BBC News 24 Interview with Sir Emyr Jones Parry, British Ambassador to the U.N.

March 15, 2007

Weapon Program: 

  • Nuclear

BBC: Six major powers have reached agreement on a draft resolution imposing sanctions on Iran for its nuclear programmes and submitted the plan to the UN Security Council. We can speak now to the British Ambassador to the United Nations, Sir Emyr Jones Parry. Sir Jones how did we get to this stage then? What kind of sanctions are we talking about?

SIR EMYR JONES PARRY (British Ambassador to the United Nations): What I've done is introduce in the Security Council, in the last hour, the text of a draft resolution on behalf of the Permanent Members of the Council and Germany. This will now be considered by the Council over the next week. What it does is incrementally increase the pressure on Iran. We're looking at financial sanctions, measures of loans which will benefit the Government of Iran, an arms embargo on arms from Iran, a tightening up on arms sales to Iran and the names of individuals and entities (indistinct) be much lengthened compared to what was in the previous resolution.

So what we're seeing is a proportionate but incremental response to the failure of Iran to comply with what we asked it to do.

BBC: It's all in the language isn't it, proportionate but incremental? Anyone looking at this would say any agreement which includes Russia, includes China who will always be outsiders, can't actually be very strong, can't actually mean very much.

EJP: Well you may say that but that reflects the fact you've obviously not had time to read the text. This is a toughening in a very considerable way, but proportionate because the policy is based on trying to get Iran back in to negotiations. That's what we're trying to do, but that requires Iran to stop its enrichment and its research and development. If it does that then we can look forward to a better future.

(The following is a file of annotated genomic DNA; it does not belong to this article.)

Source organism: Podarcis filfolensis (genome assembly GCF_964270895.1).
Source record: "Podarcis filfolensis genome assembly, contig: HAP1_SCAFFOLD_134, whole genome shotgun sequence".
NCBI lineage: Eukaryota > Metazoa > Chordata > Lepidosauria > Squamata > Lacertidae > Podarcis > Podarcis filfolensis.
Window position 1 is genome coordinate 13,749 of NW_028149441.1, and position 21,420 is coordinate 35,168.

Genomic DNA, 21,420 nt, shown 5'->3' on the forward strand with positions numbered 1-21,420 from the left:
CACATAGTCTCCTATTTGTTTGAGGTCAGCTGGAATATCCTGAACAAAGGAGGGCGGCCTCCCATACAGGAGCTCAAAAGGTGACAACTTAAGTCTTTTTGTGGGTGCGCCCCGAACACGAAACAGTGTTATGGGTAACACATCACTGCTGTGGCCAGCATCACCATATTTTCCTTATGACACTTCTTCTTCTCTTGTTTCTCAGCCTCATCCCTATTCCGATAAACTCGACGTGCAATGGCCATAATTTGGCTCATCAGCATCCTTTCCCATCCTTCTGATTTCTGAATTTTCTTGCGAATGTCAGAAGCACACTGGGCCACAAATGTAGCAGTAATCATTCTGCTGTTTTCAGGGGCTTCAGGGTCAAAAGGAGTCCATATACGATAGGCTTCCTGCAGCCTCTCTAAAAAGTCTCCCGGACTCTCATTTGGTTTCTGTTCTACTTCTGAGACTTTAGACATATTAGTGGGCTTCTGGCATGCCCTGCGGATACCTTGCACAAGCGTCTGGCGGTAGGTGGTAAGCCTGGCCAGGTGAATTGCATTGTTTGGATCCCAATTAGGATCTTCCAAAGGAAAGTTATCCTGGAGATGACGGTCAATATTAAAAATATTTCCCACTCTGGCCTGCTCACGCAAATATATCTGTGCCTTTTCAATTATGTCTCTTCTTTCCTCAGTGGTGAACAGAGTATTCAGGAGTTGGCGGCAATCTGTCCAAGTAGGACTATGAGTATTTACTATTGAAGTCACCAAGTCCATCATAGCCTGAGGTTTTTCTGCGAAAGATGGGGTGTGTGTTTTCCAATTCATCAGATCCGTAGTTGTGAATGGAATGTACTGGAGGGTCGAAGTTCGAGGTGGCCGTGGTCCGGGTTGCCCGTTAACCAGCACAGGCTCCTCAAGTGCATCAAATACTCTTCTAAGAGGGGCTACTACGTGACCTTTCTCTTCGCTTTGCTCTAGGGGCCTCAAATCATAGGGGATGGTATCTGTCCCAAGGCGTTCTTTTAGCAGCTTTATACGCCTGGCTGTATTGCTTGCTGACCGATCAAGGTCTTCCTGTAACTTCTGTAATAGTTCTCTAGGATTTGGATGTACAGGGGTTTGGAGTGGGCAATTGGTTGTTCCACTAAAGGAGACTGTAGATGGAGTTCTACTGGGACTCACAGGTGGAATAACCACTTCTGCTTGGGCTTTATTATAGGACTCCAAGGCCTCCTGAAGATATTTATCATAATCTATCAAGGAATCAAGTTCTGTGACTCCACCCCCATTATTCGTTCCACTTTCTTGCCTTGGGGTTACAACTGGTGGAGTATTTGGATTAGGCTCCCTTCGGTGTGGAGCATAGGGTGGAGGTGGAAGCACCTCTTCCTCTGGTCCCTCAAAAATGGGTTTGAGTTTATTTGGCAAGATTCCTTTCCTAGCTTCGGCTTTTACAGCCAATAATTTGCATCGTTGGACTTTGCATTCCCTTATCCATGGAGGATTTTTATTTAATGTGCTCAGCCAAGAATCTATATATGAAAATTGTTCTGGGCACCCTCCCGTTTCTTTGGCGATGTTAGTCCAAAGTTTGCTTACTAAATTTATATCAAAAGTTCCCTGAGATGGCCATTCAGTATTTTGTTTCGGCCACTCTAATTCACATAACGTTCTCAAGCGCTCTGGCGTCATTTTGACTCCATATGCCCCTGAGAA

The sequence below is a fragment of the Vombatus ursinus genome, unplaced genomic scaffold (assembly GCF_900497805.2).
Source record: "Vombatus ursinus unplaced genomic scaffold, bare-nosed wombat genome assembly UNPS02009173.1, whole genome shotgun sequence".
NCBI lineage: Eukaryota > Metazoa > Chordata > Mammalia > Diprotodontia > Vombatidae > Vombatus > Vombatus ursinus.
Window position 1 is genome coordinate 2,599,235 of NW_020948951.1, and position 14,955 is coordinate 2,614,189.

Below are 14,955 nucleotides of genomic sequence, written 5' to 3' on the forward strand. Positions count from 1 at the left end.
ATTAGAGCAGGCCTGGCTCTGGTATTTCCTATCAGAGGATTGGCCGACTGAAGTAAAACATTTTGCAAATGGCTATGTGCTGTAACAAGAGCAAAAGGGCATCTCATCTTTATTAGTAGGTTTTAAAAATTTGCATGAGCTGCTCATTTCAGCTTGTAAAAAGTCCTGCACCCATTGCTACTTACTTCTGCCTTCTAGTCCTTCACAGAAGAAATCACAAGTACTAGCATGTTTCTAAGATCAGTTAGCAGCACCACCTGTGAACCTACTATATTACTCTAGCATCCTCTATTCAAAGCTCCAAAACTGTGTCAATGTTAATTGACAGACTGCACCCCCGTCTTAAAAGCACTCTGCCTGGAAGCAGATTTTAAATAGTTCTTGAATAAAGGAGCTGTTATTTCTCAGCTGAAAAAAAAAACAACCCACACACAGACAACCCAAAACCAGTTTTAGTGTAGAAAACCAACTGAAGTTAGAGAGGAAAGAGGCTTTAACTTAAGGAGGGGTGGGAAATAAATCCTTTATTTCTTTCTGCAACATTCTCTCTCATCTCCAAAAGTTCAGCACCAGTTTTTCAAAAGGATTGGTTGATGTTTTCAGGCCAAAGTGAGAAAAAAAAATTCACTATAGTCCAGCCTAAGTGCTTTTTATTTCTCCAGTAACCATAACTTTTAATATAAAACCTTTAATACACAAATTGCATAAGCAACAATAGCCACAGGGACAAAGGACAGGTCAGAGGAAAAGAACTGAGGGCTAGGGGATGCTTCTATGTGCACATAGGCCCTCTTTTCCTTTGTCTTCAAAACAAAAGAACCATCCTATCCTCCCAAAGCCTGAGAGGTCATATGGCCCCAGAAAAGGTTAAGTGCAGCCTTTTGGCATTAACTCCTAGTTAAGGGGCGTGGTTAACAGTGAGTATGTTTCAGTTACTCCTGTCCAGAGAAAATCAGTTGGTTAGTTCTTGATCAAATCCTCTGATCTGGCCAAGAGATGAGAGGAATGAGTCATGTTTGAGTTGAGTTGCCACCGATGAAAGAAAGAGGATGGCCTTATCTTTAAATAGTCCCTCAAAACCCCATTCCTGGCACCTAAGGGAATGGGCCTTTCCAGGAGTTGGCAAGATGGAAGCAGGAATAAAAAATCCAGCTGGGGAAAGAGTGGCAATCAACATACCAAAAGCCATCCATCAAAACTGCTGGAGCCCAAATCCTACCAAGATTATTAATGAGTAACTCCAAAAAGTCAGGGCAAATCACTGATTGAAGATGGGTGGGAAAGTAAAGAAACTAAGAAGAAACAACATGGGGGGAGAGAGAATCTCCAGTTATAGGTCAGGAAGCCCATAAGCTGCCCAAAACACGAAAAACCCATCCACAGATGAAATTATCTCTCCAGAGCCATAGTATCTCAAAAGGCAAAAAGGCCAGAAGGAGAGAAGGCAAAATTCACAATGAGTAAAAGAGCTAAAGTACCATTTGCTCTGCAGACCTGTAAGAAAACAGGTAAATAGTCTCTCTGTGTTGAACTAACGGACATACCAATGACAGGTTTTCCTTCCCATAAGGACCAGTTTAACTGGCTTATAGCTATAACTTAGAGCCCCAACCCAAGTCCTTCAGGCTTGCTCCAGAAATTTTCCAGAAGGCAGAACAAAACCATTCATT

But there's no question that this resolution if it's adopted in this form will be a significant increase in the measures against Iran precisely because it's failed to comply with the wishes of the Security Council... a legally binding requirement it has not met.

BBC: You would agree that the package is modest. You would agree that there are already sanctions in place against Iran. So this is as you say incremental, we're not actually looking at any great change here.

EJP: Well we are seeing a significant change and with it a clear political message to Iran that the Council as a whole is being asked to say well you didn't comply and therefore we will maintain this pressure, albeit it's reversible. If Iran actually meets the conditions of the International Atomic Energy Agency and of the Security Council we can be back in business. But unless it does, yes, we will ratchet up the pressure. But the policy's intended deliberately to be incremental. They're not draconian, it's not a total arms (indistinct), a total trade embargo with Iran. It's something which is calibrated to create an effect and that's what we're hoping.

BBC: Sir Emyr many thanks for your time this afternoon.

EJP: Pleasure.